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Clicker Training in the Greater Phoenix Area By Gary Wilkes

Clicker Training Articles


Dog Care and Behavior Articles

"Bad" Genes Can Make Great Pets 

My dog , Megan, is a purebred Australian Cattle Dog . Twelve years ago she was taken to an animal shelter  because her behavior was completely unacceptable. She was on "death row" for the heinous offense of chasing livestock - a task that she was genetically designed to do.

  In the world of canines, this scenario is common. Many dogs are unfairly classified as behavioral "misfits". Terriers that dig holes, Beagles that bay at the moon and  retrievers that kill birds are good examples of dogs that are  condemned for displaying perfectly normal, but often unacceptable, behavior.

Ironically, most of these behaviors are both prized and despised by humans. The  farm terrier that kills small  animals is highly valued, while a city pooch that performs the same behavior may be branded "vicious". Beagles whose baying can  be heard for miles earn praise for a hunter and a criminal citation for the urban pet owner.

 Though simple ignorance is usually blamed for this paradox, the facts do not  support that assumption. A person who buys an Alaskan Malamute invariably brags about the fact that they are used as sled dogs. This claim is  usually left unfinished as their dog drags them briskly down the street, like a sack of potatoes. The same owner who revels in the fact that their Pit Bull Terrier comes from a lineage of fighting dogs is apparently mystified when  "Chopper" kills the neighbor's Shi Tzu. It is obvious that the owners are simultaneously proud and apologetic for the same behaviors.

  The real culprit in this cross-species dilemma is probably not ignorance, but fantasy. A common reason for picking a particular breed is not the reality of the  animal's behavioral traits, but the image it will project to others. Books  about various breeds and species of pets pander to this process. Giant breeds, such as the Neopolitan Mastiff are  often described in terms such as, "powerful" and "fiercely loyal". Border Collies are reputed to be "intelligent" and  "obedient". The animal is selected because of the slogans attached to it, not because of any actual knowledge of the breed.

 Most often, basing the selection of an animal based on reputation leads to  problems. The regal looking Mastiff will grow to be a 170 pound, slobbering beast, who may casually eat the neighbor's cat and splatter long tendrils of  drool on the walls. The Border Collie, without daily opportunities to chase sheep, may develop aberrant behaviors such as chasing shadows or nipping the heels of small children. Each animal will offer perfectly normal behavior  that represents the reality behind its image. The unprepared owner will be frustrated and disappointed that the dog does no live up to unrealistic expectations.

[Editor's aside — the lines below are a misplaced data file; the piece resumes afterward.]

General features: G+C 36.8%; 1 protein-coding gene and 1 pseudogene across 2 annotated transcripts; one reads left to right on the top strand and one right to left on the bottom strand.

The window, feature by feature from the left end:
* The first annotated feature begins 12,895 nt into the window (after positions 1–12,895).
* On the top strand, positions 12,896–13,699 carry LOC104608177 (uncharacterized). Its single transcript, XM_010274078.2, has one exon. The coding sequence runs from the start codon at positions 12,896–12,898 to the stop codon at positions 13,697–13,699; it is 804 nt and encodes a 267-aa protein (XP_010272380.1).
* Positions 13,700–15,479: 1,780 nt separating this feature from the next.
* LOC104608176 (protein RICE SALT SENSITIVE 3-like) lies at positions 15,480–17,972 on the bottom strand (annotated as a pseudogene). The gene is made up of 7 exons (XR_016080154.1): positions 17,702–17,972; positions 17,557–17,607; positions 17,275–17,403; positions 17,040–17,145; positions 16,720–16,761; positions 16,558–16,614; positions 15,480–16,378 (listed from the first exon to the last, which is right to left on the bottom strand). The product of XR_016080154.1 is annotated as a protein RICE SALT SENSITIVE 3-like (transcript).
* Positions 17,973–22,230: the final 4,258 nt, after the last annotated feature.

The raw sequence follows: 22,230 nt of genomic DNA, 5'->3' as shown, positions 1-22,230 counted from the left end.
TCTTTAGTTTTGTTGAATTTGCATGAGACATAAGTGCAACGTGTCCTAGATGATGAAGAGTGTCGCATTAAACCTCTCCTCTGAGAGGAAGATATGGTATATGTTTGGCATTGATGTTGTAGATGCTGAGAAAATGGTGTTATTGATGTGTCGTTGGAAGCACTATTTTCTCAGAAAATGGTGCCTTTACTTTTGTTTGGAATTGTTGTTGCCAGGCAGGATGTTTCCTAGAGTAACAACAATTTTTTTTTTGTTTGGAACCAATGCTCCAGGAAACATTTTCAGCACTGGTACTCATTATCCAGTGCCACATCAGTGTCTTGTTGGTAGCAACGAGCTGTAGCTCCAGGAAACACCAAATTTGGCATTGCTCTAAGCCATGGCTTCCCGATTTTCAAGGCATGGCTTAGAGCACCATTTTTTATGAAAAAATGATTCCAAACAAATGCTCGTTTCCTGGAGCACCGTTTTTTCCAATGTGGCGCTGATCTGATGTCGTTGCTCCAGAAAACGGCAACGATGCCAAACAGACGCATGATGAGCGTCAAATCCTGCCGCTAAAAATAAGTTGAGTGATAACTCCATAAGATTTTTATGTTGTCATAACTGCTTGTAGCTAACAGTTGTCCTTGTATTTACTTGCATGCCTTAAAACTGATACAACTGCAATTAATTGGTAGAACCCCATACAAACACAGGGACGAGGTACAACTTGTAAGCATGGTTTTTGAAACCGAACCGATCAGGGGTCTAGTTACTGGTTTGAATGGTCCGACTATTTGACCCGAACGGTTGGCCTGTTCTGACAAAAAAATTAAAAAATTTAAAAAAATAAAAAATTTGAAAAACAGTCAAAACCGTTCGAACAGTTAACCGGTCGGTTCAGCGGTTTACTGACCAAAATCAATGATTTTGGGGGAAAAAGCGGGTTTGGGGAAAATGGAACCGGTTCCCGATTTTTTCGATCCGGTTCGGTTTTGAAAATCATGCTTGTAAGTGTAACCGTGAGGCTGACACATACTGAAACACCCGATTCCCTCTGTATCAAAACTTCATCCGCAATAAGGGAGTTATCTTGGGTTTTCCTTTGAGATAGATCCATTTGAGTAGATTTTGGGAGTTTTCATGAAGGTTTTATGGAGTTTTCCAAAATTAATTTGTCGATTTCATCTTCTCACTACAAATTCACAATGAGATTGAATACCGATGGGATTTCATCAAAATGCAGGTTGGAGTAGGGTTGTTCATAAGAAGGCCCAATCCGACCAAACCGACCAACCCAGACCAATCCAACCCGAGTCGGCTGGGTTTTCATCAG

Selecting a dog based on real, rather than imagined, qualities is the first step toward building a successful relationship. If you are considering acquiring a dog, these suggestions may help you decide which kind to get.

  * Examine your lifestyle objectively before you decide to choose a pet. If you work 80 hours a week, a goldfish may be too much of a responsibility. Most dogs  are dynamic creatures who need mental stimulation and physical  activity. If you really want a behaviorally robust animal, such as a Doberman or an Irish Setter,  you should consider waiting until you can devote more time to a pet.

 * Research the type of pet you want, before you buy or adopt. Do not automatically trust books or magazines that are written by enthusiasts. Even the  most objective person may unintentionally exaggerate an animal's good points  while minimizing the bad.

* If there is a local club or organization for the type of animal that you want, see if  you can attend a meeting or get  to know some of the members. Seeing one perfectly behaved Tasmanian Devil does not give you enough knowledge to assume that all such creatures are well behaved.

  * See if you can actually borrow a similar pet from a breeder or friend. Many humane organizations and rescue clubs are looking for foster homes for pets. They may welcome an offer to have you temporarily care for a  misplaced animal. Actually caring for an animal is the best way to know if you have made the right selection.


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